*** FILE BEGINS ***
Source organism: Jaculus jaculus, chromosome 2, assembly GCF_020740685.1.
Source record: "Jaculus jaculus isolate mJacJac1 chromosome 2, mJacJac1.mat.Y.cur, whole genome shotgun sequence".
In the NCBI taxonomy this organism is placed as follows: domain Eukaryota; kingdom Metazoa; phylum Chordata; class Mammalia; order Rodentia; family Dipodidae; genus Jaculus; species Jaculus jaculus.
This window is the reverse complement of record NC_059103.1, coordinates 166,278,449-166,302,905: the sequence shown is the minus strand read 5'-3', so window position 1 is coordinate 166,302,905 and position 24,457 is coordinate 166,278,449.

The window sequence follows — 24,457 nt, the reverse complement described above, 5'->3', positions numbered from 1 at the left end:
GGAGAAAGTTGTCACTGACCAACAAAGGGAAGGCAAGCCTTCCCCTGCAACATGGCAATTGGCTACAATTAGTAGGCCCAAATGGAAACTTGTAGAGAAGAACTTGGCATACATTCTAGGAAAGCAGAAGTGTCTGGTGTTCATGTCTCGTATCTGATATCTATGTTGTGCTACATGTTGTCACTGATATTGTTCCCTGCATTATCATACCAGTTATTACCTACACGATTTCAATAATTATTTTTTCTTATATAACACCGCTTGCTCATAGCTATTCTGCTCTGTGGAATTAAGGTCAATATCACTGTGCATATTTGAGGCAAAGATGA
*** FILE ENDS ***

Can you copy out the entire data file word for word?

Source organism: Jaculus jaculus, chromosome 2, assembly GCF_020740685.1.
Source record: "Jaculus jaculus isolate mJacJac1 chromosome 2, mJacJac1.mat.Y.cur, whole genome shotgun sequence".
In the NCBI taxonomy this organism is placed as follows: domain Eukaryota; kingdom Metazoa; phylum Chordata; class Mammalia; order Rodentia; family Dipodidae; genus Jaculus; species Jaculus jaculus.
This window is the reverse complement of record NC_059103.1, coordinates 166,278,449-166,302,905: the sequence shown is the minus strand read 5'-3', so window position 1 is coordinate 166,302,905 and position 24,457 is coordinate 166,278,449.

The window sequence follows — 24,457 nt, the reverse complement described above, 5'->3', positions numbered from 1 at the left end:
GGAGAAAGTTGTCACTGACCAACAAAGGGAAGGCAAGCCTTCCCCTGCAACATGGCAATTGGCTACAATTAGTAGGCCCAAATGGAAACTTGTAGAGAAGAACTTGGCATACATTCTAGGAAAGCAGAAGTGTCTGGTGTTCATGTCTCGTATCTGATATCTATGTTGTGCTACATGTTGTCACTGATATTGTTCCCTGCATTATCATACCAGTTATTACCTACACGATTTCAATAATTATTTTTTCTTATATAACACCGCTTGCTCATAGCTATTCTGCTCTGTGGAATTAAGGTCAATATCACTGTGCATATTTGAGGCAAAGATGA